global political economy.

1) Private Law and Lawyers in American History.

It was Alexis de Tocqueville who first emphasized the central role of lawyers and

the legal system in the American polity. Writing in the 1830’s, Tocqueville identified

lawyers as forming the political and social elite in the new country, easily moving

between and linking the private world of commerce and the public world of legislation.

In this time, there was little of the current professionalism in legal education or practice, a

fact which facilitated the ability of lawyers to perform these tasks. During the same

period, as historians following John R. Commons (1957) and J. Willard Hurst (1982)

have emphasized, the American legal order at the state and national levels played a

crucial role in facilitating the settlement and exploitation of the continent, and thus in

providing the means and direction for rapidly expanding economic growth. The judiciary

played a central role in molding law for this purpose, via constitutional interpretation and

the application of the doctrines and rules of the common private law.

By the 1880’s, the world of American law was undergoing fundamental changes.

As bar associations began pushing for greater professionalization, the completion of a

law degree was becoming a requirement for the practice of law, and law schools sprung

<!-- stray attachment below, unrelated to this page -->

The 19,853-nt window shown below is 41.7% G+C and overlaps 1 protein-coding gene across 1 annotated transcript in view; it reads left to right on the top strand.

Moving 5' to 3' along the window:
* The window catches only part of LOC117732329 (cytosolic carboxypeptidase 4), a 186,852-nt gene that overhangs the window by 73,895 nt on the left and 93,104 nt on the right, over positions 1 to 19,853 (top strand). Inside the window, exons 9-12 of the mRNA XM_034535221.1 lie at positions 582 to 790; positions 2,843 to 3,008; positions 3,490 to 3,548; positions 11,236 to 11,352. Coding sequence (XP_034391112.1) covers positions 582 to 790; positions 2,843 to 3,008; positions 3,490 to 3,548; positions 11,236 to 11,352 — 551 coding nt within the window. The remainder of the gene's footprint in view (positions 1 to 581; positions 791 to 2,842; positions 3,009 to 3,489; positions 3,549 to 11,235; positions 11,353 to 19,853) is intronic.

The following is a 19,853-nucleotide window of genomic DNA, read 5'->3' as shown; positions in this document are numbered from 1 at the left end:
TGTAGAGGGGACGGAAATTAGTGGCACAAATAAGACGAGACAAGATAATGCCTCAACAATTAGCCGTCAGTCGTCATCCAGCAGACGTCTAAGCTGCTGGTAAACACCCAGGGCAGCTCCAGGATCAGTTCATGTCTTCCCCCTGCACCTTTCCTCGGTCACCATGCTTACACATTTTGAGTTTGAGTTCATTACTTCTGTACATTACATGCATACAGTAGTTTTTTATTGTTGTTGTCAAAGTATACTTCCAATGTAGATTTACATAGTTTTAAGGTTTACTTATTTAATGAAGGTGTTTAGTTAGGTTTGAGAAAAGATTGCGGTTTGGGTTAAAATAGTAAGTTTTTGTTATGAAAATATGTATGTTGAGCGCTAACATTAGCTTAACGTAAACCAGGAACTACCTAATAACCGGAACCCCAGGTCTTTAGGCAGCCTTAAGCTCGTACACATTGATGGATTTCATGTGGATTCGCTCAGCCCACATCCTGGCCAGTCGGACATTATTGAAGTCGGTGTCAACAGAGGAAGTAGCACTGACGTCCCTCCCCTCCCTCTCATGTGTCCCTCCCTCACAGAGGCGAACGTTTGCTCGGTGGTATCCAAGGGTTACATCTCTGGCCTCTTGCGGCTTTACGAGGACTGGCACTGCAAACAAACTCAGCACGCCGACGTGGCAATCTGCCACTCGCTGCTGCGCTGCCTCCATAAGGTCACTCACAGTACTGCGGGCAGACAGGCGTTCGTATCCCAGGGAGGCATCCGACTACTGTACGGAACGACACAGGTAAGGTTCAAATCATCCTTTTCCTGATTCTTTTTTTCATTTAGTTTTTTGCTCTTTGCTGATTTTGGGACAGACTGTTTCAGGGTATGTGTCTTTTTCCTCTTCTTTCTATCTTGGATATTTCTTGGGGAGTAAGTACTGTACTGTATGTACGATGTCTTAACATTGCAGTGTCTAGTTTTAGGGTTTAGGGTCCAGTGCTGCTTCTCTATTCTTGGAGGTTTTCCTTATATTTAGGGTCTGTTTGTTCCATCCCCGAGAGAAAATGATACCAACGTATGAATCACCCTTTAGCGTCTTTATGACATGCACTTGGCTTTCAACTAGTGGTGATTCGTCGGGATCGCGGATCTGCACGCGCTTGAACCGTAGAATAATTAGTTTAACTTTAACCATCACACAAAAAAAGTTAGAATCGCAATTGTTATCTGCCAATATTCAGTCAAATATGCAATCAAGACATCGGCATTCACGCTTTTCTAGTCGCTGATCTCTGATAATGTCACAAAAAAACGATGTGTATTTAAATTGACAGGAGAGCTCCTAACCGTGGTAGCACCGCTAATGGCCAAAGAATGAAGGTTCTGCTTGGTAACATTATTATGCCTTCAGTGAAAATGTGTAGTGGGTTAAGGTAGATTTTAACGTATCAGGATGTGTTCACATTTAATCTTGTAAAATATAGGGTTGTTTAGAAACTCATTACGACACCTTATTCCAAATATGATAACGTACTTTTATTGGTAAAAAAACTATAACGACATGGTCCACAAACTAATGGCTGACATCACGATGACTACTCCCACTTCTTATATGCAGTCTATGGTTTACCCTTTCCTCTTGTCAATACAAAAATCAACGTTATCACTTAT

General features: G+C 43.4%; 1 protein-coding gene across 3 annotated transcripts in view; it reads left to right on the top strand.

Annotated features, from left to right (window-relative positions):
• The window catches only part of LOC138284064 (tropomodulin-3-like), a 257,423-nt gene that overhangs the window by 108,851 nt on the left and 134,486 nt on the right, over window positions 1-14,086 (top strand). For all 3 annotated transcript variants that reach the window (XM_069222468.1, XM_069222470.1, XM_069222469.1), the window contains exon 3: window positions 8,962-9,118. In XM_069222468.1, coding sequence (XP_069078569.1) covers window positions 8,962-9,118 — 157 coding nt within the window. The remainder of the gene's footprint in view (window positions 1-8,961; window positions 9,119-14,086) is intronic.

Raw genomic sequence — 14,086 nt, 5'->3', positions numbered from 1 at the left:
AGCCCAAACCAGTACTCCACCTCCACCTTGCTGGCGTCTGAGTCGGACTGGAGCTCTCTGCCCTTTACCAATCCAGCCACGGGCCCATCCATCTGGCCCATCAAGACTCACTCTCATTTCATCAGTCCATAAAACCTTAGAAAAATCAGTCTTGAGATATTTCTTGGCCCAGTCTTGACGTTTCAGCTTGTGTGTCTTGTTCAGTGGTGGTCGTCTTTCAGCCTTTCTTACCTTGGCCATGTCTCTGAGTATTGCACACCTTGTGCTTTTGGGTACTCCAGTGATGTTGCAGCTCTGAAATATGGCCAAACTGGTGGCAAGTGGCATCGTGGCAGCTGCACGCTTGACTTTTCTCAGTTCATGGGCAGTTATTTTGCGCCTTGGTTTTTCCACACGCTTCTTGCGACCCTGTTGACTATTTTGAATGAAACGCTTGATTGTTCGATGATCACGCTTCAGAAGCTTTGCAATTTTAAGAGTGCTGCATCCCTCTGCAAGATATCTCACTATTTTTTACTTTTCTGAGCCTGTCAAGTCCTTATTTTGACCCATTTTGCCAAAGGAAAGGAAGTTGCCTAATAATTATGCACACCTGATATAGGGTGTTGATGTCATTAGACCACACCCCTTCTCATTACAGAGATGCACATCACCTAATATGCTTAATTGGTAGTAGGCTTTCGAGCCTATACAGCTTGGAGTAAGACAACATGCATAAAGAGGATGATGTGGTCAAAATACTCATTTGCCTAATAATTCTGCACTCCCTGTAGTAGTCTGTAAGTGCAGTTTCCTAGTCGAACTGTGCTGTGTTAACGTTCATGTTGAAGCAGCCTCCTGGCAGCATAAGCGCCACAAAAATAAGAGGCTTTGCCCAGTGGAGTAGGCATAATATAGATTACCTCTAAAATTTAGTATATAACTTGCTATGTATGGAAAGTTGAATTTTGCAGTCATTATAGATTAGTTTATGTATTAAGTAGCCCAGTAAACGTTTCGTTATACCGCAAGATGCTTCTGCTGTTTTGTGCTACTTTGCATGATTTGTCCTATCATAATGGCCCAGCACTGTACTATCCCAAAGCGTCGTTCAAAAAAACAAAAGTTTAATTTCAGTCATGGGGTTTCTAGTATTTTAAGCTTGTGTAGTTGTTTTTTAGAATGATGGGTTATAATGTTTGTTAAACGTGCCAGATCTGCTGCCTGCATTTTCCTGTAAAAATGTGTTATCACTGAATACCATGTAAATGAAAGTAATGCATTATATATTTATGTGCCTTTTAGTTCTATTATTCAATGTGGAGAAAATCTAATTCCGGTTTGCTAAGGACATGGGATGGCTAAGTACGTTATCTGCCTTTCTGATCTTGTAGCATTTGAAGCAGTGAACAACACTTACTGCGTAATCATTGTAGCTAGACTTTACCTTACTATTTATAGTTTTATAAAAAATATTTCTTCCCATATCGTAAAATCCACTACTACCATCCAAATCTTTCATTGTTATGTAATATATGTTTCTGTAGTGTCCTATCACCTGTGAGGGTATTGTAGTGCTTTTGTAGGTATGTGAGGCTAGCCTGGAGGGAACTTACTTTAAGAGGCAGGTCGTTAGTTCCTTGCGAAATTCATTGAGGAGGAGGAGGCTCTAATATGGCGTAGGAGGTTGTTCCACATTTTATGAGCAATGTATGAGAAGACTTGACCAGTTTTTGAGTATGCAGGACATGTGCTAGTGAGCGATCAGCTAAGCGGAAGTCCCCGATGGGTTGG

up around the country. The most prestigious of these schools quickly adopted the “case

method” of teaching law, which had been pioneered at Harvard. This approach, in which

students develop the ability to articulate and apply legal doctrines through the analysis of

the evolution of case law, was well adapted to the skills necessary in a common law

system. Legal education, in turn, was focused on the traditional areas of private law –

property, torts, contract, and civil procedure – and emphasized the role of the lawyer in

the world of commerce and business. Whatever might have been the ideology of the

profession, this kind of education served (and still serves) the aim of developing

individuals who are active in creating and manipulating rules to promote the interests of

their clients, and thus in advising clients in the pursuit of their business.

It was in this same period that the corporate law firm emerged as a form of

practice that would come to be seen as the elite of the profession.5 This kind of firm

combined the contacts, reputation, and ability of a number of partners with a large group

of associates among whom the detailed work of legal research and writing could be

divided. In turn, the firm combined a number of specialties associated with business law

– corporation law, litigation, the management of trusts, employee relations, etc. – in one

place. Together, these qualities made the corporate law firm an essential ally and

resource for the large national corporations coming to dominate economic life. Over

time, corporations would develop close relationships with one major law firm, and this

firm would handle much of the work of advising the corporation on the legal constraints

surrounding its activity, while serving as a key actor in promoting and defending the

For the history and evolution of the large American law firm, I rely primarily on Galanter and Palay,
corporation’s interests in relation to other economic actors and with the legal system